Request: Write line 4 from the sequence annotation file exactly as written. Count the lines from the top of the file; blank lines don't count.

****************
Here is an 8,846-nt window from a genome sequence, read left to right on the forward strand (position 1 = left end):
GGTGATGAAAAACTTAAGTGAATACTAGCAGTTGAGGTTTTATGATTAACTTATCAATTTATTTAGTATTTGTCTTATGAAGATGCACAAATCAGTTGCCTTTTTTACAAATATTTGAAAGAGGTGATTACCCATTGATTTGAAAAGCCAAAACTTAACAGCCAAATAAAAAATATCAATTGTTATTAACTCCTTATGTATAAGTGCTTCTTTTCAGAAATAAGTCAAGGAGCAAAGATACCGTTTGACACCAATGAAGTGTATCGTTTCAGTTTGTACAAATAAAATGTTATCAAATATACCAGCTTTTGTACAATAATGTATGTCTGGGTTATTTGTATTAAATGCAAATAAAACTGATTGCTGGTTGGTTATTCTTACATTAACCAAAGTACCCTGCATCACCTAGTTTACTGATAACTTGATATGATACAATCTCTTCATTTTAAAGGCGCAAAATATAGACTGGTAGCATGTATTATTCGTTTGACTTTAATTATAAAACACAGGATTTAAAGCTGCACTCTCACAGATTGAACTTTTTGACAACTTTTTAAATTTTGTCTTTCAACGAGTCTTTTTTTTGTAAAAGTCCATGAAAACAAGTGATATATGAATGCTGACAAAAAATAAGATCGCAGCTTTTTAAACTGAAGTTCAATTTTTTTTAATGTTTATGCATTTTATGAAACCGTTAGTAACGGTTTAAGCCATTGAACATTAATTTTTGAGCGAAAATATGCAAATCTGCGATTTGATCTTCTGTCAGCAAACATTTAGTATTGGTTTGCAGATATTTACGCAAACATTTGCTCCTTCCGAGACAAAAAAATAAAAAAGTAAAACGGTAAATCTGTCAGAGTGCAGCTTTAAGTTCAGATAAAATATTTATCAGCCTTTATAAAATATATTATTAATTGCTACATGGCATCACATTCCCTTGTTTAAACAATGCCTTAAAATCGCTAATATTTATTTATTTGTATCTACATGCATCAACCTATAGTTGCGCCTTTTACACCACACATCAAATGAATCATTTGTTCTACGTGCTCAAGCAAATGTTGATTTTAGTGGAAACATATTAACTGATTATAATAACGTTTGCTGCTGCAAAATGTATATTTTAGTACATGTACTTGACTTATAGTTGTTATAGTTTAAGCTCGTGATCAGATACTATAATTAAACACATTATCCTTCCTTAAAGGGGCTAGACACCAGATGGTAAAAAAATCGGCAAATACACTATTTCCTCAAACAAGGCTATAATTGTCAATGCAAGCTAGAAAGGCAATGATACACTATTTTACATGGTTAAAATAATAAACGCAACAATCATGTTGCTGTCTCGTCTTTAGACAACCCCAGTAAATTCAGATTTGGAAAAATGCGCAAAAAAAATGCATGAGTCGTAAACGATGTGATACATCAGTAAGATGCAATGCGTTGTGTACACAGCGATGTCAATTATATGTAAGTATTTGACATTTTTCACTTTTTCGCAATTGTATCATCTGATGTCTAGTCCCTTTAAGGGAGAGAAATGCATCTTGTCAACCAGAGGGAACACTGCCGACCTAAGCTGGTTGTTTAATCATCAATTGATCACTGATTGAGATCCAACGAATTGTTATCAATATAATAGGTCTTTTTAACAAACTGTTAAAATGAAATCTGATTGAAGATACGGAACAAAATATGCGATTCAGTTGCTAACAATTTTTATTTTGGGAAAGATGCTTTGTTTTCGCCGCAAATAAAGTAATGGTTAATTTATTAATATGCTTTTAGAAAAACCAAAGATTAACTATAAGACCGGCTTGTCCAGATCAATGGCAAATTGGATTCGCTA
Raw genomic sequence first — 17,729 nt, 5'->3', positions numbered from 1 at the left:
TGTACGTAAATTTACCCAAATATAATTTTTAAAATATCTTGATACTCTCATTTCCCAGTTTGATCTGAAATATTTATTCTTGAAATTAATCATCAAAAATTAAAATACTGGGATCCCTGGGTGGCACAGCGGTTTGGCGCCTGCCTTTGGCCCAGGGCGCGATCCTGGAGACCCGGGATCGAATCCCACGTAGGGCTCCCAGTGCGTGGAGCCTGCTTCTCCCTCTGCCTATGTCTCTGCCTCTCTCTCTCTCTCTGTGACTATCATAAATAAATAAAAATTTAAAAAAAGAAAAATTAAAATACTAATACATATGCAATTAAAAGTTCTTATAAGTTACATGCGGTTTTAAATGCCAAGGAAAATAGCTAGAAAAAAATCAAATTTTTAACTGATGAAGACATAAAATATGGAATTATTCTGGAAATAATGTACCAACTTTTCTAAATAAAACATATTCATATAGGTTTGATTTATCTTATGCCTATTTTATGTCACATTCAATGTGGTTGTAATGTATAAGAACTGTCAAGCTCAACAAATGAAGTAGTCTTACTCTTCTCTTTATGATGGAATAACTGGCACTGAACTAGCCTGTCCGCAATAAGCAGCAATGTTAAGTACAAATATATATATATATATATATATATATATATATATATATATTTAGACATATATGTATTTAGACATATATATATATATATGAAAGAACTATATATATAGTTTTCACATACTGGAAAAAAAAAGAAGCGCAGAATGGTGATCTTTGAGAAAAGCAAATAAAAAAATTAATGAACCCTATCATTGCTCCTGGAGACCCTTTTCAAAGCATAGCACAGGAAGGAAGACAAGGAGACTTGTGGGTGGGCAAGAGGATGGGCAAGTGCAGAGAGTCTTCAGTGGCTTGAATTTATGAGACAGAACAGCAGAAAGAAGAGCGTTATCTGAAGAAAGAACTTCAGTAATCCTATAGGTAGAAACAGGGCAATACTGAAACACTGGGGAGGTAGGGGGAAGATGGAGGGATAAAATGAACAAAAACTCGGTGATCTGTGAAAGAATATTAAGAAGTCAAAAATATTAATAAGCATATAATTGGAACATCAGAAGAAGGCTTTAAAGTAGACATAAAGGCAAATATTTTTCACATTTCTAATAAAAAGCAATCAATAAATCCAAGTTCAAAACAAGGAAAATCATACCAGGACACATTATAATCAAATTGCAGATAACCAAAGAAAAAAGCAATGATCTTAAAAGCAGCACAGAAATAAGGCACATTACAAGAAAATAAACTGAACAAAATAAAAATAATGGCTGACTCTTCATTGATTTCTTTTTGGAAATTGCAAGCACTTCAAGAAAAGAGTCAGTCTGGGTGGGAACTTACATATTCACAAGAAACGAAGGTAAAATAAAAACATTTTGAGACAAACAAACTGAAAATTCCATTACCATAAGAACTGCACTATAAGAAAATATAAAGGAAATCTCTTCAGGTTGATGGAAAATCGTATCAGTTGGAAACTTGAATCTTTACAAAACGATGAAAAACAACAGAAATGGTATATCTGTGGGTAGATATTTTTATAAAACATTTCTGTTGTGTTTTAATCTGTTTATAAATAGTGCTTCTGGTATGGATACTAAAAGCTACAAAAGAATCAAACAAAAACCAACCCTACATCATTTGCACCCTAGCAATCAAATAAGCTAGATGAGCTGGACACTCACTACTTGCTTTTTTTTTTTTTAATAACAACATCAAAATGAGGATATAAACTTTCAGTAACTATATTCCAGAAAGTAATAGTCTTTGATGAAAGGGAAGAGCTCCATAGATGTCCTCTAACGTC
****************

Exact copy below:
TGTACGTAAATTTACCCAAATATAATTTTTAAAATATCTTGATACTCTCATTTCCCAGTTTGATCTGAAATATTTATTCTTGAAATTAATCATCAAAAATTAAAATACTGGGATCCCTGGGTGGCACAGCGGTTTGGCGCCTGCCTTTGGCCCAGGGCGCGATCCTGGAGACCCGGGATCGAATCCCACGTAGGGCTCCCAGTGCGTGGAGCCTGCTTCTCCCTCTGCCTATGTCTCTGCCTCTCTCTCTCTCTCTGTGACTATCATAAATAAATAAAAATTTAAAAAAAGAAAAATTAAAATACTAATACATATGCAATTAAAAGTTCTTATAAGTTACATGCGGTTTTAAATGCCAAGGAAAATAGCTAGAAAAAAATCAAATTTTTAACTGATGAAGACATAAAATATGGAATTATTCTGGAAATAATGTACCAACTTTTCTAAATAAAACATATTCATATAGGTTTGATTTATCTTATGCCTATTTTATGTCACATTCAATGTGGTTGTAATGTATAAGAACTGTCAAGCTCAACAAATGAAGTAGTCTTACTCTTCTCTTTATGATGGAATAACTGGCACTGAACTAGCCTGTCCGCAATAAGCAGCAATGTTAAGTACAAATATATATATATATATATATATATATATATATATATATATTTAGACATATATGTATTTAGACATATATATATATATATGAAAGAACTATATATATAGTTTTCACATACTGGAAAAAAAAAGAAGCGCAGAATGGTGATCTTTGAGAAAAGCAAATAAAAAAATTAATGAACCCTATCATTGCTCCTGGAGACCCTTTTCAAAGCATAGCACAGGAAGGAAGACAAGGAGACTTGTGGGTGGGCAAGAGGATGGGCAAGTGCAGAGAGTCTTCAGTGGCTTGAATTTATGAGACAGAACAGCAGAAAGAAGAGCGTTATCTGAAGAAAGAACTTCAGTAATCCTATAGGTAGAAACAGGGCAATACTGAAACACTGGGGAGGTAGGGGGAAGATGGAGGGATAAAATGAACAAAAACTCGGTGATCTGTGAAAGAATATTAAGAAGTCAAAAATATTAATAAGCATATAATTGGAACATCAGAAGAAGGCTTTAAAGTAGACATAAAGGCAAATATTTTTCACATTTCTAATAAAAAGCAATCAATAAATCCAAGTTCAAAACAAGGAAAATCATACCAGGACACATTATAATCAAATTGCAGATAACCAAAGAAAAAAGCAATGATCTTAAAAGCAGCACAGAAATAAGGCACATTACAAGAAAATAAACTGAACAAAATAAAAATAATGGCTGACTCTTCATTGATTTCTTTTTGGAAATTGCAAGCACTTCAAGAAAAGAGTCAGTCTGGGTGGGAACTTACATATTCACAAGAAACGAAGGTAAAATAAAAACATTTTGAGACAAACAAACTGAAAATTCCATTACCATAAGAACTGCACTATAAGAAAATATAAAGGAAATCTCTTCAGGTTGATGGAAAATCGTATCAGTTGGAAACTTGAATCTTTACAAAACGATGAAAAACAACAGAAATGGTATATCTGTGGGTAGATATTTTTATAAAACATTTCTGTTGTGTTTTAATCTGTTTATAAATAGTGCTTCTGGTATGGATACTAAAAGCTACAAAAGAATCAAACAAAAACCAACCCTACATCATTTGCACCCTAGCAATCAAATAAGCTAGATGAGCTGGACACTCACTACTTGCTTTTTTTTTTTTTAATAACAACATCAAAATGAGGATATAAACTTTCAGTAACTATATTCCAGAAAGTAATAGTCTTTGATGAAAGGGAAGAGCTCCATAGATGTCCTCTAACGTC